....Count me in as someone who strongly favours a Detroit move into the Eastern Conference. In fact, they should go directly into the Northeast, pushing Buffalo where they belong, into the Atlantic with the rest of their New York State cousins (or you could push the Bruins into the Atlantic and try to catch some of that Boston/New York buzz that works so well in baseball).That would then push the Penguins into the Southeast where they can battle the Caps six times a year instead of four. The one rivalry that would be diminished would be the Pens/Flyers Pennsylvania feud, but is that really as good as the Pens- Caps rivalry that has been going on since the 90’s? Now that Alex Ovechkin and Sid Crosby are locked into their respective franchises for years and years to come, that rivalry can only get better. Time for the West to stand on their own without the Red Wings as an anchor tenant. There are also teams in the East who could use the extra gate revenue when the Wings come to town, Ottawa being one of them. The Wings have certainly paid their dues longer than the Predators or the Blue Jackets. Plus, who wouldn’t like to see more Original Six games, such as the old Wings/Leafs rivalry?  Boston vs. Detroit six times a year? Amazing. The latest rumblings are that the Wings are willing to stay in the West if their travel is strictly curtailed, but that seems like a mediocre solution at best. They’ll still get dinged with travel in the playoffs. Hopefully the NHL makes the sexier move and puts the Wings back where they belong – in their own time zone….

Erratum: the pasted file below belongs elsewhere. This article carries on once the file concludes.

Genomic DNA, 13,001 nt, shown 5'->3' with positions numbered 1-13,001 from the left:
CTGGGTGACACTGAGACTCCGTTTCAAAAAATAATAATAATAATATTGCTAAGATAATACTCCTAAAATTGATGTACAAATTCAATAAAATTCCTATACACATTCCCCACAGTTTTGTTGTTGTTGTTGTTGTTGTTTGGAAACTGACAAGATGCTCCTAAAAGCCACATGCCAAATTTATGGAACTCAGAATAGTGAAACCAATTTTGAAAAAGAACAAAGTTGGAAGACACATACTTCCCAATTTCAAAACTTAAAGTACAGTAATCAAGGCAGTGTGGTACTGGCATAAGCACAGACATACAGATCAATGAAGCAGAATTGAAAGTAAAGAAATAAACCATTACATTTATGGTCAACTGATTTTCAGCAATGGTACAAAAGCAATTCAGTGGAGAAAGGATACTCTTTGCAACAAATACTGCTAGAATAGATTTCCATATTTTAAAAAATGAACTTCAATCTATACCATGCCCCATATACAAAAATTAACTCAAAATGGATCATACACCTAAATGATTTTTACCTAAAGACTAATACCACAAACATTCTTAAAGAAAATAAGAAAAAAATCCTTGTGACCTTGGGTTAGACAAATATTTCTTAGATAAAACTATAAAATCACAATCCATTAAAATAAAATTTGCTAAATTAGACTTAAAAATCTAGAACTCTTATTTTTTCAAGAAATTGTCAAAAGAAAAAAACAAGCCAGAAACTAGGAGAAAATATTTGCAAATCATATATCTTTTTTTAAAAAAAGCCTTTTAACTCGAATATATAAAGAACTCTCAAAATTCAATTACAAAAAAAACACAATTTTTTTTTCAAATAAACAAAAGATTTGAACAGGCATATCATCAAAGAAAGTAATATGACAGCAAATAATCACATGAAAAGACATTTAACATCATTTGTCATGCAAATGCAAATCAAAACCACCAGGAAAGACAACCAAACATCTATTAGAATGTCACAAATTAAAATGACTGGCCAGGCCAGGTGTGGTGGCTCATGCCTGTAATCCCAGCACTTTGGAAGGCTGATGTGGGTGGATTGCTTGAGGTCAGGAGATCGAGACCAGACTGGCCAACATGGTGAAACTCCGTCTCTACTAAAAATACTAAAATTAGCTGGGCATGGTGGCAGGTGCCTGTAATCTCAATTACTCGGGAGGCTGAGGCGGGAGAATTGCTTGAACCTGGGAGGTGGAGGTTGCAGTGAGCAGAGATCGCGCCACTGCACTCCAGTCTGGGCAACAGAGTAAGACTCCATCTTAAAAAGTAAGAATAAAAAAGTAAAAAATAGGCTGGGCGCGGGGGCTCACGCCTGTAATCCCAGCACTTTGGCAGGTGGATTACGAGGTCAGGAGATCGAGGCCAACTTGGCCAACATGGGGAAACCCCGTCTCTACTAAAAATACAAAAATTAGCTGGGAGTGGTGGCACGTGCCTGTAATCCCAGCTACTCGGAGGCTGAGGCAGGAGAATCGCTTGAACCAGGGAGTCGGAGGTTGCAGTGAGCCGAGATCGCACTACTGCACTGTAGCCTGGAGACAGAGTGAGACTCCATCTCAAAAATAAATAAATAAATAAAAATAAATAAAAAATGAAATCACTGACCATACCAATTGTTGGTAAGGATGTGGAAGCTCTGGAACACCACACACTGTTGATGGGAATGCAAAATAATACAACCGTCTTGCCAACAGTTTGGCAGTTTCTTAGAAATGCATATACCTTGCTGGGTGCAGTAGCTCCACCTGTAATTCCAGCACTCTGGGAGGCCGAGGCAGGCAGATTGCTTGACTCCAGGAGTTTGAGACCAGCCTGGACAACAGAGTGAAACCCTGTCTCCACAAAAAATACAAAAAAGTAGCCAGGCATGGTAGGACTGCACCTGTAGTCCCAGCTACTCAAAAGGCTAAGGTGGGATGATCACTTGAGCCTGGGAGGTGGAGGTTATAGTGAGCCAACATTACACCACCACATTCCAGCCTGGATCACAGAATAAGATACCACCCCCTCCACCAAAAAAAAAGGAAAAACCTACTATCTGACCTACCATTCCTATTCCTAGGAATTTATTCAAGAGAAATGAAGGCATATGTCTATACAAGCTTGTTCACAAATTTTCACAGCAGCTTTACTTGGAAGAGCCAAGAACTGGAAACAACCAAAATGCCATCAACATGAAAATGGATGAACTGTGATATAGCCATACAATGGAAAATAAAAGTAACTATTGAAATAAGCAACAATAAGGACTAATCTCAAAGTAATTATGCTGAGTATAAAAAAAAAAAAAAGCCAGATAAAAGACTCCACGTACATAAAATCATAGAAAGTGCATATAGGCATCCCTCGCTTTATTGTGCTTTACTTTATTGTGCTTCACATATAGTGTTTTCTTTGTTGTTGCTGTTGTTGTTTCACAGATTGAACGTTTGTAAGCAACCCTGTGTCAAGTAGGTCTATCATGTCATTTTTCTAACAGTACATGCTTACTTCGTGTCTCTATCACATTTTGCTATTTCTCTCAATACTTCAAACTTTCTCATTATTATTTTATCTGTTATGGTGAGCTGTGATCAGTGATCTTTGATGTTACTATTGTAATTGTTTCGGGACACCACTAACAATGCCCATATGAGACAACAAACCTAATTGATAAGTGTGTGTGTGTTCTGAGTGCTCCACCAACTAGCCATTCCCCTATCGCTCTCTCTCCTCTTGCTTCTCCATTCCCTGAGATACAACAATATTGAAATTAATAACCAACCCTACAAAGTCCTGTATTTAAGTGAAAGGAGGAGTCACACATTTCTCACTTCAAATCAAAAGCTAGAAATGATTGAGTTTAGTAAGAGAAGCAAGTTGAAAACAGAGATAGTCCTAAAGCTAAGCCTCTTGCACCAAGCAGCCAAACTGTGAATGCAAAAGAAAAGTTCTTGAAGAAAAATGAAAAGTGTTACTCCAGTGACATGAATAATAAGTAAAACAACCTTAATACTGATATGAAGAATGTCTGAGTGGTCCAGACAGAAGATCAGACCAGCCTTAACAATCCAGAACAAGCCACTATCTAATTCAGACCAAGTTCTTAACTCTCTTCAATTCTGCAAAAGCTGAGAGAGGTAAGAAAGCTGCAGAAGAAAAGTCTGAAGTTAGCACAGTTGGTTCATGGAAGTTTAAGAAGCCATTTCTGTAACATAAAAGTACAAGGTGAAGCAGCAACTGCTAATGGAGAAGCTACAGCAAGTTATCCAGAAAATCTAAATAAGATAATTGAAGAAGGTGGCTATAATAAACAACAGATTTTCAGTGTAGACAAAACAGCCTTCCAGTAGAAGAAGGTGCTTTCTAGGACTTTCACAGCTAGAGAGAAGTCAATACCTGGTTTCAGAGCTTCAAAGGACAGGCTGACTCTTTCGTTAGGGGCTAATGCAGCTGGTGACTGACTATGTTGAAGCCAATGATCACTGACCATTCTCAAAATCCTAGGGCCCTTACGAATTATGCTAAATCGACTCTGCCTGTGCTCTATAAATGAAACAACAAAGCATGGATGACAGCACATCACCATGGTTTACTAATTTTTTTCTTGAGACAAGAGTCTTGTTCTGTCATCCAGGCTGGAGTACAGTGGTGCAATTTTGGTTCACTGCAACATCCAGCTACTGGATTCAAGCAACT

Enjoy the rest of your weekend.


Anonymous said...

Kudos to Cherry. It was a straight forward and clear apology. It struck the right tone. It wasn't one of those half apologies. He basically said that he made a mistake and he's sorry. It seemed sincere. Time to move on.

I have a different take as far as your point that "hockey is becoming like politics". I think this is the new world of fan engagement. The NHL should be thrilled that fans are so emotionally engaged that they follow the sport even outside game time.